I try not to inhale too deeply when I read the musty old phone book.  I try not to throw anything when I get through several classes before I realize the yearbook I’m skimming is another copy of the one I skimmed yesterday.  Mostly, I try to keep my sense of humor when naming characters is still the hardest part of every new project.  Has anyone noticed how that shows up in my books?  Every now and then I like to avoid giving some insignificant character a name.  Here are a few examples.

From Into the Fire

“Hey, man, hear you’re on your way out.”  The welcome voice of a coworker arriving on the scene.

“Yeah,” Joseph said.  “I’m about to grab my last schedule.”

“Hope Mr. D. is in,” the other guy said as he opened the door.

Joseph nodded.  He could still hope for that even if Joseph already knew it wasn’t true.  He sensed the other guy’s steps slow as his hopes were dashed.

“Hello, boys.”  Jillian stood from her desk and walked around to sit on the front of it.  “Here for your schedules?”

“Of course,” other guy said.

Joseph would be trying harder to remember his name if it wasn’t likely the last time he’d ever see him.

I might have tried harder to give that other guy a name if it wasn’t also the only time he shows up in the book.  Notice that the boss didn’t get a full last name either.

From Collecting Zebras

   Jon pulled out a pan and said, “Who told you my last name?”
    “Oh, I just met one of my neighbors. He said if I didn’t know someone’s last name I should guess Thorpe because there are a million of them in Hartford.”
    “A slight exaggeration, but there are a lot of us. My dad’s mom and dad had eleven kids and nine of them were boys so they kept the name and every one of them has at least two kids, a lot of whom also have kids.”
    “I know there’s a kindergarten teacher named Thorpe. Her first name is…”
    Jon nodded before I could remember it. “She’s my cousin,” he said.

He very conveniently cut her off before I had to give that character a name.  That’s the real reason Angel couldn’t remember it.

From The Art of Communication 

    Katie tried to figure out how to politely tell her sister she was making a big deal out of nothing. “Why are we even talking about Christmas ornaments in the summer? You know it’s barely July, right?”
    “Well, I…” She let out a short laugh, heading off her own tantrum before it started. She might have a quick temper, but she wasn’t completely unreasonable. “I saw an ad for some Christmas in July sale happening next week, and it got me thinking about how this will be my first Christmas as a mom and how the little one will be too little to remember it or even really do anything special and I thought about how we’d at least have a special ornament to… I thought if I worked on it now, I could present it to Mom as a way of announcing the name and everything.”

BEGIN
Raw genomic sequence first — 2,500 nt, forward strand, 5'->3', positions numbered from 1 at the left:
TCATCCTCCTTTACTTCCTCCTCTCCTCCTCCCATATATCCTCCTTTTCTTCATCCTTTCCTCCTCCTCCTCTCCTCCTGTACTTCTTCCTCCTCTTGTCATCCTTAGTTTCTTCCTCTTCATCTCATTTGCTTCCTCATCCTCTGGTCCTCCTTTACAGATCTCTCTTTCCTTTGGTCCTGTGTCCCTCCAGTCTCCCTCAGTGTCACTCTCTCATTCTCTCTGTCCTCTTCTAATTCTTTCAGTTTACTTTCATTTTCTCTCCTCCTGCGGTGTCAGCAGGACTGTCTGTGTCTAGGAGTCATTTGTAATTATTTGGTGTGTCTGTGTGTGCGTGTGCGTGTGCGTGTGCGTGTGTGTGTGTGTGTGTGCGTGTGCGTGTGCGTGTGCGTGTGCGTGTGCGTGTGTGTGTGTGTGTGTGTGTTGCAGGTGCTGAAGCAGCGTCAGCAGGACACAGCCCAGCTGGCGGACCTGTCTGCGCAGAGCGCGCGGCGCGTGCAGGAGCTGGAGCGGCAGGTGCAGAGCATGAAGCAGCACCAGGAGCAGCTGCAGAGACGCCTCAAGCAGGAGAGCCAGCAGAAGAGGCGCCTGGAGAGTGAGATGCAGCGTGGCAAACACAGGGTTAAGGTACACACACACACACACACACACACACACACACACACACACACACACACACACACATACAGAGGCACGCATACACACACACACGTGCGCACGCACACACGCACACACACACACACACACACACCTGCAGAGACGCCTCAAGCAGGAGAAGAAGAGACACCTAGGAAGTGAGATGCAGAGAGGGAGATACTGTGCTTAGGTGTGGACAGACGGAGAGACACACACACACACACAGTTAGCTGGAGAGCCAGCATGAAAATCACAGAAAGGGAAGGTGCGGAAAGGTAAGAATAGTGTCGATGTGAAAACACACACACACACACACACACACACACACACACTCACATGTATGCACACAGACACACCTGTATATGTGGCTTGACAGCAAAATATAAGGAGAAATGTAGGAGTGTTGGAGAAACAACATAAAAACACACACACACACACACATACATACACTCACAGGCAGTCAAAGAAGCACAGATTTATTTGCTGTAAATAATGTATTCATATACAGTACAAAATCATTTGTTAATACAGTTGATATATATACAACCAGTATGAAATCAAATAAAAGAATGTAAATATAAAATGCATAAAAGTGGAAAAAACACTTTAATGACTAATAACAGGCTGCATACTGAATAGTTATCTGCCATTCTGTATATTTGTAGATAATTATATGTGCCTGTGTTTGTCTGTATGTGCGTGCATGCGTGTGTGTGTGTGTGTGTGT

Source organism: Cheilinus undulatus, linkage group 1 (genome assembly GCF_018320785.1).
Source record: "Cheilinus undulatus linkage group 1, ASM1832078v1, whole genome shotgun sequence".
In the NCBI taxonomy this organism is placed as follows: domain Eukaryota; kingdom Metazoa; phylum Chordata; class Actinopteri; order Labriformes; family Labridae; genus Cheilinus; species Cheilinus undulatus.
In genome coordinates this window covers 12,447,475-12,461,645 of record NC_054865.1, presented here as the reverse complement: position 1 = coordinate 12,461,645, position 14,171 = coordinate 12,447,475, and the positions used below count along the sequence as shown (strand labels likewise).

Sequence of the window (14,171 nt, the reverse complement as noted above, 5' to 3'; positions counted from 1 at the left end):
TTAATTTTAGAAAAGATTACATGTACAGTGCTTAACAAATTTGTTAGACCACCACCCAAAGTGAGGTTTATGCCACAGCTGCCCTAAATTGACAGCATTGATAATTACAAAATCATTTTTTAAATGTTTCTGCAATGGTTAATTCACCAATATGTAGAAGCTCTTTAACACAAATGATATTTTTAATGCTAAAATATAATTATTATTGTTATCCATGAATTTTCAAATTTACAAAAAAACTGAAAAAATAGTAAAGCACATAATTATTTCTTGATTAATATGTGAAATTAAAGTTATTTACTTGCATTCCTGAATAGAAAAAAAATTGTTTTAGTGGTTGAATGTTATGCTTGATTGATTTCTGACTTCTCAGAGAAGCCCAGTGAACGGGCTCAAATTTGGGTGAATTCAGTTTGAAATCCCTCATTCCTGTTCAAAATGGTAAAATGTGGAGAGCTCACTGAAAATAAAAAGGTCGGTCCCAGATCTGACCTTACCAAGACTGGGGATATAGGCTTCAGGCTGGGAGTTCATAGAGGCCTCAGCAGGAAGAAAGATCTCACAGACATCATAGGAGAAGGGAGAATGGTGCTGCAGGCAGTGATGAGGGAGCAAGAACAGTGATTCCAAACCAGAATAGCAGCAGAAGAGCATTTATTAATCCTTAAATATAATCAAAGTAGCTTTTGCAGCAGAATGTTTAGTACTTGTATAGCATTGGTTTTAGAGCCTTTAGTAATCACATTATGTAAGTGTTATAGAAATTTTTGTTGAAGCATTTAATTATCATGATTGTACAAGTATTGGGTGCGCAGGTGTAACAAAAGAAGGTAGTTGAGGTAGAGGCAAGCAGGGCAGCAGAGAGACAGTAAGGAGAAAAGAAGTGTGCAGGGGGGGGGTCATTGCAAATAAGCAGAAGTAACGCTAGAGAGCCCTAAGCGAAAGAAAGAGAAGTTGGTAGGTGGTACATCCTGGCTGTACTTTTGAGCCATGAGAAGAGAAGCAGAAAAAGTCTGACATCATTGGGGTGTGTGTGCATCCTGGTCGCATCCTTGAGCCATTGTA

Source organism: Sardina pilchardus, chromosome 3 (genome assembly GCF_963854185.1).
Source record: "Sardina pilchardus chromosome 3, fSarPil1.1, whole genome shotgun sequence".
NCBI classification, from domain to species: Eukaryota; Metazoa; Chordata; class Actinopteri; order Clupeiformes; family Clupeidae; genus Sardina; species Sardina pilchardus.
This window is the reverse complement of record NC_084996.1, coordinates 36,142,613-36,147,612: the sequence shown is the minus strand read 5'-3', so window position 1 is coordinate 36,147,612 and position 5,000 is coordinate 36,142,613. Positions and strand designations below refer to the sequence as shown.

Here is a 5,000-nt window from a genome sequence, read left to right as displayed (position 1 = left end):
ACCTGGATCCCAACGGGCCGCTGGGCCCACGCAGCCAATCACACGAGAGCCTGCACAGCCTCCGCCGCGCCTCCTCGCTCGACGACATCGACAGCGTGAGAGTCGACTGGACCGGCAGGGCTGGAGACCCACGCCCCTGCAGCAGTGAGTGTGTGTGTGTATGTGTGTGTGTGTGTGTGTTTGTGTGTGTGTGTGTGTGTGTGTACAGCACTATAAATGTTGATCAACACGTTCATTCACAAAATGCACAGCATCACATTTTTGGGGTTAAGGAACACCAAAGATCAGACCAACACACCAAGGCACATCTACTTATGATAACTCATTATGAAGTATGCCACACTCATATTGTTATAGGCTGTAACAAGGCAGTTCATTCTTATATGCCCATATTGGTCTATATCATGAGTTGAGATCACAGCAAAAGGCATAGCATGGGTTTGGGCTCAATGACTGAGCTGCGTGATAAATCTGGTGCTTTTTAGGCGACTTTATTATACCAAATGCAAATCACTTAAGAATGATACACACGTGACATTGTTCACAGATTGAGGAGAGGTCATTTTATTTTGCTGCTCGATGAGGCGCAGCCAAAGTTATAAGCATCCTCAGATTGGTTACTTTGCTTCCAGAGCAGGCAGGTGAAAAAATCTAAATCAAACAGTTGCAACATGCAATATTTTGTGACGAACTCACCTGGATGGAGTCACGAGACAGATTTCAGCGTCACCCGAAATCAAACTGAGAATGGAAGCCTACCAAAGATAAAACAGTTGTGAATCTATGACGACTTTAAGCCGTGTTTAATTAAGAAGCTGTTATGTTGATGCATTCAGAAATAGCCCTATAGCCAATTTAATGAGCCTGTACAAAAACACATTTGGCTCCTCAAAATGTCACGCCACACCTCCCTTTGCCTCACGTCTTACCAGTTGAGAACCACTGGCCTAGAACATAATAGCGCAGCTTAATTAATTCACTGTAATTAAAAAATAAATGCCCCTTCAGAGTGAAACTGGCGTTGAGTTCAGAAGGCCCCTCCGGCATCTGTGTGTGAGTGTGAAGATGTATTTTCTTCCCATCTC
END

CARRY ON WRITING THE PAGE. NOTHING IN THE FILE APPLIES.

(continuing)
“That would be nice,” Katie said.

What’s nice is that Katie’s sister is keeping her baby’s name a secret so I don’t have to think of one.  Later, it’s mentioned that the baby got their mom’s first name as a middle name.  The mom is never introduced.  I still didn’t actually give the baby a name.

From The Art of Introductions

“Have you had any luck with the online dating thing lately?” Ryan asked. He was looking at Cameron.

 Cameron kept his eyes on the cards he was dealing. “No comment.”

“Sounds like a no,” Logan said.

Trevor smiled. “No luck is better than bad luck.”

“For Cameron maybe,” Ryan said, “but I kind of enjoy hearing about the bad luck.”

“Me, too,” Logan said. “What was the name of the one who turned out to be nearly as old as your mom?”

“Still not commenting.” Cameron kept his eyes on the cards. His tone got a bit of an edge to it.

Cameron isn’t commenting on the name because I’m not.  I try to keep the edge out of my voice when talking about naming my characters by having a little fun where I can.  At least in my fantasy series, I am allowed to make up names.  And I can use that as an elegant segue into mentioning that the birthday of Birthdays in Wisherton will be May 27th.  I recommend my new book over any of the name lists I’ve been reading.

Saturday, April 1, 2023

It's Almost Easter!

I’m going off brand this month because I’m currently working on a different type of writing - clues for Easter egg hunts.  I love Easter egg hunts.  Now.  Some of the first hunts I hosted turned competitive and not entirely full of joy.  Over the last fifteen years or so I have put a lot of time and effort into making the hunts at my house something special.  This is not advice though.  It’s just a few things I’ve learned.  If anyone happens to benefit, yay!

1) Color-coded hunts work well for younger kids.  Each kid is looking for and only allowed to pick up a certain color of egg. 

2) Hunts can be divided with some kids looking inside and some searching outside.  (Or different rooms in the house if it’s rainy.)  This way you can use more difficult places for bigger kids without them also snatching up the easy ones before the little ones can get them.

3) If you hide eggs indoors, think carefully about where you hide them and what directions you give for finding them.  If people start dumping out drawers and emptying cabinets that are nowhere near the hiding places, someone might freak out.

4) You don’t actually have to put anything inside the eggs.  You can simply have the kids trade the eggs they found for a basket or bag of goodies.  Or have the last egg in a scavenger hunt be some sort of ticket for the treats.